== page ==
Turboexpander for Direct Cooling in Hydrogen Vehicle Fueling Infrastructure

Matthew Post, Daniel Leighton, Gabriela Bran-Anleu, Ethan Hecht, Steven Wiryadinata, Brian Ehrhart, Tom Conboy

Research output: NRELTechnical Report


Hydrogen fuel cell electric vehicles (FCEVs) have been identified as one of a few options for zero carbon emissions transportation. A major advantage of FCEVs is that they can fuel quickly and follow a familiar fueling behavior to hydrocarbon-fueled vehicles. Whether light duty or heavy duty, the goal for a hydrogen dispenser is to fuel a vehicle in the same amount of time as the fossil fuel equivalent. When hydrogen is dispensed into the vehicle storage system, however, the temperature rises due to the Joule-Thomson effect and the heat of compression. Typically, vehicles store the compressed hydrogen in composite overwrapped pressure vessels that have a polymer liner with an operational temperature limit of 85 degrees C. This temperature limit can be exceeded during fast fueling if hydrogen is not precooled. Precooling allows for a dispenser to fuel a vehicle at a faster flow rate by preventing the storage tank on the vehicle from overheating. Fueling protocols and requirements are presented in SAE J2601 Fueling Protocols for Light Duty Gaseous Hydrogen Surface Vehicles [1]. A heavy-duty equivalent is under development with similar requirements for precooling. Currently, conventional precooling for light-duty vehicle refueling uses a heat exchanger and chiller to cool the hydrogen gas to -40 degrees C before entering the vehicle. The precooling system represents a significant part of the station capital and operating costs, so if the cost of the precooling system can be reduced by improving its efficiency, the overall station capital and operating cost can be reduced. In this project, National Renewable Energy Laboratory (NREL) and Sandia National Laboratories (SNL) researchers teamed up to investigate the turboexpander precooling application. A turboexpander is a device that places a turbine in a flow path where a pressure differential can be attained. This expansion device will extract work and lower the temperature of the fluid as the pressure reduces. While initial calculations based on established principles showed potential for a turboexpander to generate cooled gas, much work needs to be done to prove the concept. Turboexpanders typically work best under steady state conditions, while the dispenser is a very dynamic flow system. Dynamic turboexpander systems have been proven, such as a turbocharger on a gasoline vehicle. The inlet pressure at a dispenser is also much higher than any other known turboexpander system but should behave similarly to higher density fluids at lower pressures. Having both performed initial calculations, NREL and SNL researchers teamed up to investigate the turboexpander precooling application further. A project was soon built around the idea with SNL performing system modeling using previously proven capabilities and NREL performing hardware characterization with established station capabilities. Creare LLC was contracted as the turbomachinery expert to design and build the concept device. Part way through the project, however, contracting issues with the funding partner caused the project to terminate early before building and characterizing the concept device. While the project could not continue, many key findings were already learned. This paper is a summary of those findings.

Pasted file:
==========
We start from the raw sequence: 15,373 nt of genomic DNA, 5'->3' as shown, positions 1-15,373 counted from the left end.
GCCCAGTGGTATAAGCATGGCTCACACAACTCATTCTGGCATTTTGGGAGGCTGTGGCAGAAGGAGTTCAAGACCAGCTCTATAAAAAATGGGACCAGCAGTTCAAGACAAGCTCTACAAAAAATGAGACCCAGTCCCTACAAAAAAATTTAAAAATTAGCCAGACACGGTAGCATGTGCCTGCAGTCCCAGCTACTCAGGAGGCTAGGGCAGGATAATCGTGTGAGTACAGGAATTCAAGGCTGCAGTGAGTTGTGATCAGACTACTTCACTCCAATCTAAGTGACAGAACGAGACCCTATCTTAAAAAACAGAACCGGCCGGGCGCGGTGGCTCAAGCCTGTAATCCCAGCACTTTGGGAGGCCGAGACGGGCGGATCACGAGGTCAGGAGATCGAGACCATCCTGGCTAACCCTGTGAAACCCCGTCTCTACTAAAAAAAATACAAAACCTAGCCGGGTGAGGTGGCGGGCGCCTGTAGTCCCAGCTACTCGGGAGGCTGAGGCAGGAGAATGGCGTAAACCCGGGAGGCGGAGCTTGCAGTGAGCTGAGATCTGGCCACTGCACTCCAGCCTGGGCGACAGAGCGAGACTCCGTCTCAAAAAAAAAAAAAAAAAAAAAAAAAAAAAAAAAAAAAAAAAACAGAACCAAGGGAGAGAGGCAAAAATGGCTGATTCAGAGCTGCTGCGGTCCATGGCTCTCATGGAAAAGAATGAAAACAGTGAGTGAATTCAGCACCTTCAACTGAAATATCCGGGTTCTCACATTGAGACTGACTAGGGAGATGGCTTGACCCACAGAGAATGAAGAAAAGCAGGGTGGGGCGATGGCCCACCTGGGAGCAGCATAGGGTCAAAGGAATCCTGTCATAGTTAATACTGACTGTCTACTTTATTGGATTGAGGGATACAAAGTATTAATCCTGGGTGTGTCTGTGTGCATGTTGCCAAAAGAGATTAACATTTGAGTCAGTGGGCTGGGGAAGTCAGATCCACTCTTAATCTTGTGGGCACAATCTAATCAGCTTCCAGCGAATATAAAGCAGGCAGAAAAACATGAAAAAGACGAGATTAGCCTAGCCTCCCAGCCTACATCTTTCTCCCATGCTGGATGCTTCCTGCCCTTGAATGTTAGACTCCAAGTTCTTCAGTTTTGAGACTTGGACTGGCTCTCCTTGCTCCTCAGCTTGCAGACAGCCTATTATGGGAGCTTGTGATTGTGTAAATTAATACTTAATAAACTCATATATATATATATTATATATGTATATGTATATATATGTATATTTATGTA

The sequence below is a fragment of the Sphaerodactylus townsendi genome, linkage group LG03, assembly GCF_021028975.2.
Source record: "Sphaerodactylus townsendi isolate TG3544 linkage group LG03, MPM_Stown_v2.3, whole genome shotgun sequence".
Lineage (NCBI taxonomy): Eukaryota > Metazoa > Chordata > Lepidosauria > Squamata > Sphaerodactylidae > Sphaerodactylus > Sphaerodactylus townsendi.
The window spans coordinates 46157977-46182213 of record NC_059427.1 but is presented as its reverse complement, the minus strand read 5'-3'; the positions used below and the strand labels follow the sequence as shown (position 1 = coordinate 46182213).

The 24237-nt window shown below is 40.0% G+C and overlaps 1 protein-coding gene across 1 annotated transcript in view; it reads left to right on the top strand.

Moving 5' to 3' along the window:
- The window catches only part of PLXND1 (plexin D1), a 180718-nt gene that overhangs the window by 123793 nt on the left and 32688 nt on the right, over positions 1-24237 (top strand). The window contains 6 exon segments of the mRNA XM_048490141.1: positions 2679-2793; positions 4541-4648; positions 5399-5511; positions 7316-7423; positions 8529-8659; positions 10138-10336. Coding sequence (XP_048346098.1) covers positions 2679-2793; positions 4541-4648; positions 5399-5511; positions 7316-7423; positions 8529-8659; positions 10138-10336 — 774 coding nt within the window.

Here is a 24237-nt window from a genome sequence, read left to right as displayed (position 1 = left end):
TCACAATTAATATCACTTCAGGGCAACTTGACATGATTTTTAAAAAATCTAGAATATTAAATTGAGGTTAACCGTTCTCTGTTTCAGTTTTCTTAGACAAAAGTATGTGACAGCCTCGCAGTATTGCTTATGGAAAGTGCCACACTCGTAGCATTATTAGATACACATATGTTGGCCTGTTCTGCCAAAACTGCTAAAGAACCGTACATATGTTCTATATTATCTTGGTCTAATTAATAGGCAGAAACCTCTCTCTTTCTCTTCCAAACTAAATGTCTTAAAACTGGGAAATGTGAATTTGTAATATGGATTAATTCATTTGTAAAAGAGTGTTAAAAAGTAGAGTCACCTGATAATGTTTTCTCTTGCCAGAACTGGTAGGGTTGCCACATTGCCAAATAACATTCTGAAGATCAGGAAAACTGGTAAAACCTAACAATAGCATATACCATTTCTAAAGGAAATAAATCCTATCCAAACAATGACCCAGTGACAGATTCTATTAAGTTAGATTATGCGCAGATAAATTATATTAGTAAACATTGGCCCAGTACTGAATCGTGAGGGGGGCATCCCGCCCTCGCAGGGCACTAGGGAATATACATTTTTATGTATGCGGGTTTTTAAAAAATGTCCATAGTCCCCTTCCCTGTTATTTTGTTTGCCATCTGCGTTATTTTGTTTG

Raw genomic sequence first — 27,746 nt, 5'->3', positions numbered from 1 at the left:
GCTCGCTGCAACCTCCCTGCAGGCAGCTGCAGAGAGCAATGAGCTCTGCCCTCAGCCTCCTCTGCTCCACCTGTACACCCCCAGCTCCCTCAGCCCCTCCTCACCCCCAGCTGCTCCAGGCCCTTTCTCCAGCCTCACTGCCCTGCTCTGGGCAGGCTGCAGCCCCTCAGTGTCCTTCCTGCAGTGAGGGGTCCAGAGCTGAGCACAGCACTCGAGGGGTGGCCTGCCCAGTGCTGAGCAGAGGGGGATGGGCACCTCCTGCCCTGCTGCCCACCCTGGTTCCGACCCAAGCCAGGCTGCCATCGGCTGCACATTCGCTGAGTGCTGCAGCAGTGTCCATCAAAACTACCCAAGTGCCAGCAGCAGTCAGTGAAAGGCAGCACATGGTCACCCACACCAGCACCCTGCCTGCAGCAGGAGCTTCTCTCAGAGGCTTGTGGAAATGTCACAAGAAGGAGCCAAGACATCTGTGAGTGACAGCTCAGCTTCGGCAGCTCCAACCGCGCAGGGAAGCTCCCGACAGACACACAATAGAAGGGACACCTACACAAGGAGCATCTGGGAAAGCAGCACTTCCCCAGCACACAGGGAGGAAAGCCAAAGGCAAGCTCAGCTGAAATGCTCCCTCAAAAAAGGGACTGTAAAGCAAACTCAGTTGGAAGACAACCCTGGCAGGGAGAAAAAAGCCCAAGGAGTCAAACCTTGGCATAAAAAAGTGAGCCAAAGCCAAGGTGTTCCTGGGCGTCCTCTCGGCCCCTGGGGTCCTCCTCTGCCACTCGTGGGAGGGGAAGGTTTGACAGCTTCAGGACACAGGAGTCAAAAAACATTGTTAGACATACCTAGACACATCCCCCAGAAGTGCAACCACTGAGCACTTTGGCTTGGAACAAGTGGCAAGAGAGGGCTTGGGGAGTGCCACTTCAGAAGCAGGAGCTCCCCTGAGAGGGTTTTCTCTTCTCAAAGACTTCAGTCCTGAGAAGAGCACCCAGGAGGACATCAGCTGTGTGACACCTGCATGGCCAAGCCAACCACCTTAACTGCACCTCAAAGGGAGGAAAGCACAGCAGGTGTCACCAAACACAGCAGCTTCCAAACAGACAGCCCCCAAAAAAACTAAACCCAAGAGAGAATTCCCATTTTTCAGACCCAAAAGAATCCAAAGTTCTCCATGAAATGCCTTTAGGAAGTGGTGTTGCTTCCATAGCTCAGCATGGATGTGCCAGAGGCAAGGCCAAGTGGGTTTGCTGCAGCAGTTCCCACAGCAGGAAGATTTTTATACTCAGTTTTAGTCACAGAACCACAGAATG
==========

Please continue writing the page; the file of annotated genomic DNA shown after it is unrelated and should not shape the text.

Original languageAmerican English
Number of pages30
StatePublished - 2023

NREL Publication Number

  • NREL/TP-5700-86669


  • dispenser
  • hydrogen
  • precooling
  • turboexpander


Dive into the research topics of 'Turboexpander for Direct Cooling in Hydrogen Vehicle Fueling Infrastructure'. Together they form a unique fingerprint.

Cite this